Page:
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Washington passes bill aimed at shutting down Tacoma ICE detention center

High-security inmates at the Northwest Detention Center in Tacoma. The red uniforms indicate that the detainee has been convicted of a violent crime. (Nicole Jennings/KIRO Radio)

The Washington Legislature has approved a bill aimed at shutting down one of the country’s largest for-profit, privately run immigration jails.

Led by majority Democrats, the state Senate voted 28-21 Tuesday in favor of HB 1090, effectively banning for-profit detention centers in the state.

The measure already passed the House and now heads to Gov. Jay Inslee, who opposes for-profit detention centers.

The 1,575-bed Northwest detention center in Tacoma is operated by the GEO Group under a contract with U.S. Immigration and Customs Enforcement (ICE), and it’s the only for-profit detention facility in the state.

The bill would allow GEO to continue operating the jail until its contract with ICE expires in 2025.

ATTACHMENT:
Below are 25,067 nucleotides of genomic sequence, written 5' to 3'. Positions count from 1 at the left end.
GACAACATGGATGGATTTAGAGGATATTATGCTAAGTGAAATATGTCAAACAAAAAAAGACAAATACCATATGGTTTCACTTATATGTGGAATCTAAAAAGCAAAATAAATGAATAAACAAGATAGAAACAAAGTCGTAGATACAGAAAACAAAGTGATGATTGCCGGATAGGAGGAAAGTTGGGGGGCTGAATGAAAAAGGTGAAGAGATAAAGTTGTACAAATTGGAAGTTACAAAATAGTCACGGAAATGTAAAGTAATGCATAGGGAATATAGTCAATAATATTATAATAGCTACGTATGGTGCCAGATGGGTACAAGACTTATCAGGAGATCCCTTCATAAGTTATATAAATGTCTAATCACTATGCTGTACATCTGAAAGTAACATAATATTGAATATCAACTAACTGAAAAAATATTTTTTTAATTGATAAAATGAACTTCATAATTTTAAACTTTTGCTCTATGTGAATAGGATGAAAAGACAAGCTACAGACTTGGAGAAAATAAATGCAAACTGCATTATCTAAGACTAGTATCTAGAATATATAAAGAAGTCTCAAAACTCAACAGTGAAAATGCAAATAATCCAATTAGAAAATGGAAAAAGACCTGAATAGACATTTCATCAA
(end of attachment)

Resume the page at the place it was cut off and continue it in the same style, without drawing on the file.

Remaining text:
This marks the second year in a row that the bill’s sponsor, Rep. Lillian Ortiz-Self, has attempted to pass this measure. Her effort last year stalled out, after the 2020 iteration of her bill saw the proposed ban watered to eventually pass as a study on the existing authority of state agencies to inspect private prison facilities.

Approximately 65% of the population in the Northwest Detention Center has a “non-criminal” background; they were detained at the southern border and transferred to Washington to await the outcome of their immigration cases. Roughly 30% of those detainees are from Mexico, the next largest group is from India, and then the “northern triangle” of Central America.

Rep. Ortiz-Self cited concerns over the moral implications of for-profit prisons, but has also frequently singled out the Tacoma facility specifically, which has been the center of more than one controversy over the last year.

That includes an incident in April 2020, where 50 inmates at the facility participated in a hunger strike, spelling out the letters “SOS” in the yard of the detention center with their bodies. That marked the third hunger strike in as many weeks that month, including 300 people who participated during the first week of April.

Written by KIRO 7 TV reporter Gene Johnson

MyNorthwest staff contributed to this report

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